As we climbed, the Harbour opened up in the huge windows along the staircase; the Bridge seemed to loom closer; the yin-yang was pulsating and lighting the grey dusk on fire. Quite a way to get your seats at a gig.

The interior of the Concert Hall is subtle, but grand. It impressed me more and more as I sat and gazed at the quietly severe space-age vaults. It’s like a postmodern cathedral, really quite a space. As they quickly filled it up in an orderly Aussie way (the show had sold out completely), I noted that many in the crowd, a couple of thousand strong, were hipsters dressed down, or dressed up in fun/ironic ways. Nice to see not all Sydneysiders are so buttoned down. Our eyes were drawn to the large device on stage shaped like two phonograph horns fused together: the famous spinny horn.

Hip or no, the crowd was immediately captivated by Bird as he limped winsomely out on crutches, his body language affable and friendly even from our distant seats. The hall was suddenly filled with the shrill, ethereal sound of audience members whistling. Seemed like just an extra-enthusiastic Aussie cheer, but it made more sense very soon.

He opened solo with a violin, gorgeously manipulated by digital delay pedals to absolutely fill the big chamber with unusual sound and melody. Sometimes playing it like a guitar, sometimes drawing a bow, Bird folded layer upon layer of chiming, buzzing, ringing noise, creating something huge out of delicate pieces. This is his general approach, and with the restrained yet subtly intense light show illuminating the detail up in the vast darkness, and the spinny-horn spinning, it was easy to feel joy in experiencing this postmodern, post-rock orchestral mode in this particular place.

Bird felt the same way and said so. “It’s not every day you get to play in an icon of the planet,” he gushed in his low-key way. Being new here and still getting used to the differences in culture, it was nice for me to see thousands of Australians paying rapt attention to an American, especially one who talks in that slow, soft-spoken, rambling way that drives some Brits and Aussies nuts.

As his set progressed, Bird added elements to the tapestry, starting with his voice, which has a lot of power lurking behind its twee-ness and at its best recalls Jeff Buckley. (There I said it.) Then out came a three-piece band to interpret if not approximate the very lush recordings. Buckley, Pet Sounds, Radiohead, and Sufjan Stevens are some of the immediate comparisons trailing in my head. You can throw Belle & Sebastian and Arcade Fire in too for what it’s worth. But these are my own surface impressions; Bird manifests deep strata of influences in blues, country, jazz, Latin, and Middle Eastern music. The band was strong, and went right along with his complex but playful vibe.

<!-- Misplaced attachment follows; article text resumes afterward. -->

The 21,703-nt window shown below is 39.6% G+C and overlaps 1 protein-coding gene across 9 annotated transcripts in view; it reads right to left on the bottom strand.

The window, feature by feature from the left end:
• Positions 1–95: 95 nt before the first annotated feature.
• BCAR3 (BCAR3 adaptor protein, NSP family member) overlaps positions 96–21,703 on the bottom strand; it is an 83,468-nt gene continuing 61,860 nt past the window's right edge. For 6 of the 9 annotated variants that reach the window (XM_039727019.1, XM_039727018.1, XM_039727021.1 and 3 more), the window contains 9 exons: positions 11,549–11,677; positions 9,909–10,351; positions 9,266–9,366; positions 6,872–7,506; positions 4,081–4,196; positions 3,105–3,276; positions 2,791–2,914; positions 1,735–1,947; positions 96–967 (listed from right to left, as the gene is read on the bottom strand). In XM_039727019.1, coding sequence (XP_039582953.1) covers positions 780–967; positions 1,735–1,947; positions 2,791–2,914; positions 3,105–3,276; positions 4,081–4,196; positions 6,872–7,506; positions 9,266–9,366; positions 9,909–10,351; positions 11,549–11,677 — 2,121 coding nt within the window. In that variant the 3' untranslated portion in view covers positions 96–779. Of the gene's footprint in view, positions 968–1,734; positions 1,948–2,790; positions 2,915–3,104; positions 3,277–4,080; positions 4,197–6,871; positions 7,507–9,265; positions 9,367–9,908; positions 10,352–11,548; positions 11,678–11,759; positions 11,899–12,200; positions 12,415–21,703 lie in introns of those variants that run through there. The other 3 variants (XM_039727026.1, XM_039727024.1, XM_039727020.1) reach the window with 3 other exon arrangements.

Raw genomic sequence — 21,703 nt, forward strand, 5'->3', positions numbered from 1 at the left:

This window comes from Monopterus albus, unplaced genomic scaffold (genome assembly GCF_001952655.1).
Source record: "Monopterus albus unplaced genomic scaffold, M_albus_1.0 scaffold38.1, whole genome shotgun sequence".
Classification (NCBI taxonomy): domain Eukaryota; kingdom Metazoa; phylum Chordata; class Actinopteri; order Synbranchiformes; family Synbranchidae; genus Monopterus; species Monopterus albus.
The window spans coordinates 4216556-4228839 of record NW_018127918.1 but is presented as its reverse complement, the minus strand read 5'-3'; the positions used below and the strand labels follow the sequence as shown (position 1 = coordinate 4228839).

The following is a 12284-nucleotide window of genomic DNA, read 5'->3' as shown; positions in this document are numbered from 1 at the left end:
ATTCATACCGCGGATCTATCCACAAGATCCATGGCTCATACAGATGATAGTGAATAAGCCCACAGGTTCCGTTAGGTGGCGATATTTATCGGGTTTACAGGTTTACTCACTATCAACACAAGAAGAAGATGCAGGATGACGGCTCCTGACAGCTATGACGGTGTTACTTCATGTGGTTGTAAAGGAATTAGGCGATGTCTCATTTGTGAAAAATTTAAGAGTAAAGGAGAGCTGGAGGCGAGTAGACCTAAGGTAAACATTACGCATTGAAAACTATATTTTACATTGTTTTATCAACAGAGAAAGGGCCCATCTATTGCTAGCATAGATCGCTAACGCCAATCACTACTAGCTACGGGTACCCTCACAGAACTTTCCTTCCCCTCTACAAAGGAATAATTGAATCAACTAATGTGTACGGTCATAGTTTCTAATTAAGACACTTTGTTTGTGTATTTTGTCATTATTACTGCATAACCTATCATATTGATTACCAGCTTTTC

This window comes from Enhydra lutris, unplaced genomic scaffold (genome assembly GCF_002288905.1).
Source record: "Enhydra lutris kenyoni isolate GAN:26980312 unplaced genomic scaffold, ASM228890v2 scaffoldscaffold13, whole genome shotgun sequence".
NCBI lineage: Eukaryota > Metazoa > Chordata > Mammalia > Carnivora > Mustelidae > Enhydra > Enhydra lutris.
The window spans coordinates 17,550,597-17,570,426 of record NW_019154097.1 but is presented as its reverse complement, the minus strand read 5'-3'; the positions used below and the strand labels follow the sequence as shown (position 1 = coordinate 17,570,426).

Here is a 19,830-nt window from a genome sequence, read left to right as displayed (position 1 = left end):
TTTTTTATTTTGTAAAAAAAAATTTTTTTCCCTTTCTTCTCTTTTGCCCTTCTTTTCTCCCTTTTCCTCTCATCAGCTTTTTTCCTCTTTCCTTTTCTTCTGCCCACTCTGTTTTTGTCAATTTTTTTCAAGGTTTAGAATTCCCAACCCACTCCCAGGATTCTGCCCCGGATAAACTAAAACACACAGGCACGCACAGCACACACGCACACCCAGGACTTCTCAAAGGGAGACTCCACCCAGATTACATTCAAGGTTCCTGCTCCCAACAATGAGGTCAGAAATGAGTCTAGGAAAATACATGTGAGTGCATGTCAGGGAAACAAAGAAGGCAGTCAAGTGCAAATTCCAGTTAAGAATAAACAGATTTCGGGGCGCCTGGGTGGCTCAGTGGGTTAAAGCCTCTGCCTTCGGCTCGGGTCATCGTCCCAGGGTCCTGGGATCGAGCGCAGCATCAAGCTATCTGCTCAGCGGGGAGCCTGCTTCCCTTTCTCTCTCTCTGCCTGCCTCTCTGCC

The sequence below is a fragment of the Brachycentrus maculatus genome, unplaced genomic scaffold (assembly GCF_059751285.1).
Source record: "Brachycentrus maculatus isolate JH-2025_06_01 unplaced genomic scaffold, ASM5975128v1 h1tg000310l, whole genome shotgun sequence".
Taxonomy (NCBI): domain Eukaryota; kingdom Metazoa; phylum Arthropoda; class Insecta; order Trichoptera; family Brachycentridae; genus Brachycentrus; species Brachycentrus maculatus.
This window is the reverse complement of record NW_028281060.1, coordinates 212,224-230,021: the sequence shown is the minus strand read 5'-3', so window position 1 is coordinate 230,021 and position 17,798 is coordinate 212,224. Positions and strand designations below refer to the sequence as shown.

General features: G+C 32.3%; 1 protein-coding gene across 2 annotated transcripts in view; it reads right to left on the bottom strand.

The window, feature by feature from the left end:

Then there is the whistling. It’s hard to explain its effect in person. It’s poignant: comforting and strange at once, amazingly accomplished and melodic. From where we were sitting, it was hard to believe it was being done live — it pierced right through the thickly-arranged sound and seemed to occupy all the air in the room. (A sensation especially strong for me as he whistles just the way I do, on an intake of breath, with a deep sound centered in the throat.) Whistling connects Bird to his folk roots — what more natural instrument for a person to play? It’s also a bit silly; some might think just a little whistling goes a long way. But it’s hard to deny. After the show, walking along the quay, the yin-yang absolutely exploding in the full darkness, I fought very hard the urge to whistle. With other showgoers all around, it would’ve been too corny. We might have all been whistling and that would’ve been too much.

Bird played a long time and could do no wrong for the crowd or me, whether encoring with a bluegrass tune (plucking his fiddle, he and two of his backup guys singing into one mike just like in the old days) or rambling on about how his wonderfully catchy tunes are about sociopaths, mad cow disease, Chicago housing projects, or mean children. The cover of the Sesame Street tune “Capital I” was sublime. My wife and friends were pretty delighted too. It would be hard to care about music at all and not be won over by that much talent and verve.

Not long after I was having breakfast on a nice suburban morning and thinking of the show, and couldn’t help but whistle a little bit of “Oh No,” the first track on his terrific latest album, Noble Beast. (If you know the song, you know just why I would have it stuck in my head.) Then I heard some birds whistling in the trees outside the window. Loud Aussie birds, loud whistling, full of exhuberant life, summer in Sydney. Birds of all kinds, piping, squawking, laughing obnoxiously, are the soundtrack, the constant music of life here, a wonderful presence in my first few weeks. And I thought, of course! Birds. Andrew Bird. Of course!